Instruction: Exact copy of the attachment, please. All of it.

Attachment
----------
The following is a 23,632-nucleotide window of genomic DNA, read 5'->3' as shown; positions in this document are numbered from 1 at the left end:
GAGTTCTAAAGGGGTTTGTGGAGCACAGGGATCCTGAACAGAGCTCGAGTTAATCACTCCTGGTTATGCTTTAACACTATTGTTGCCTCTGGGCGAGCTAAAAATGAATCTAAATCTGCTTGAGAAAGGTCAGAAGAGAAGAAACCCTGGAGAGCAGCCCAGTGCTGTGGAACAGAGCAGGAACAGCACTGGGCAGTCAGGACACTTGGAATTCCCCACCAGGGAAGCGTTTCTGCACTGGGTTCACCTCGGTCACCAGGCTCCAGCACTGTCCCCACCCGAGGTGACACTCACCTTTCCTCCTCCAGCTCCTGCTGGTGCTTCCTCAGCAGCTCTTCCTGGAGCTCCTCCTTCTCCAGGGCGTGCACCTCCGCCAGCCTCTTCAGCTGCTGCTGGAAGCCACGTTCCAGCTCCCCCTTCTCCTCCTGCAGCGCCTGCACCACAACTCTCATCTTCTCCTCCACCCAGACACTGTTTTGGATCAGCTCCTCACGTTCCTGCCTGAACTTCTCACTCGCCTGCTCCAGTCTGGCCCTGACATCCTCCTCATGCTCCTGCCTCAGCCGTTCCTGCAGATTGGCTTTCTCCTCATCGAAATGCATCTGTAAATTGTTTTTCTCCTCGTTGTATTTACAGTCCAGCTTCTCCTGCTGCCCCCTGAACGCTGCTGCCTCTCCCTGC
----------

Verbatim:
The following is a 23,632-nucleotide window of genomic DNA, read 5'->3' as shown; positions in this document are numbered from 1 at the left end:
GAGTTCTAAAGGGGTTTGTGGAGCACAGGGATCCTGAACAGAGCTCGAGTTAATCACTCCTGGTTATGCTTTAACACTATTGTTGCCTCTGGGCGAGCTAAAAATGAATCTAAATCTGCTTGAGAAAGGTCAGAAGAGAAGAAACCCTGGAGAGCAGCCCAGTGCTGTGGAACAGAGCAGGAACAGCACTGGGCAGTCAGGACACTTGGAATTCCCCACCAGGGAAGCGTTTCTGCACTGGGTTCACCTCGGTCACCAGGCTCCAGCACTGTCCCCACCCGAGGTGACACTCACCTTTCCTCCTCCAGCTCCTGCTGGTGCTTCCTCAGCAGCTCTTCCTGGAGCTCCTCCTTCTCCAGGGCGTGCACCTCCGCCAGCCTCTTCAGCTGCTGCTGGAAGCCACGTTCCAGCTCCCCCTTCTCCTCCTGCAGCGCCTGCACCACAACTCTCATCTTCTCCTCCACCCAGACACTGTTTTGGATCAGCTCCTCACGTTCCTGCCTGAACTTCTCACTCGCCTGCTCCAGTCTGGCCCTGACATCCTCCTCATGCTCCTGCCTCAGCCGTTCCTGCAGATTGGCTTTCTCCTCATCGAAATGCATCTGTAAATTGTTTTTCTCCTCGTTGTATTTACAGTCCAGCTTCTCCTGCTGCCCCCTGAACGCTGCTGCCTCTCCCTGC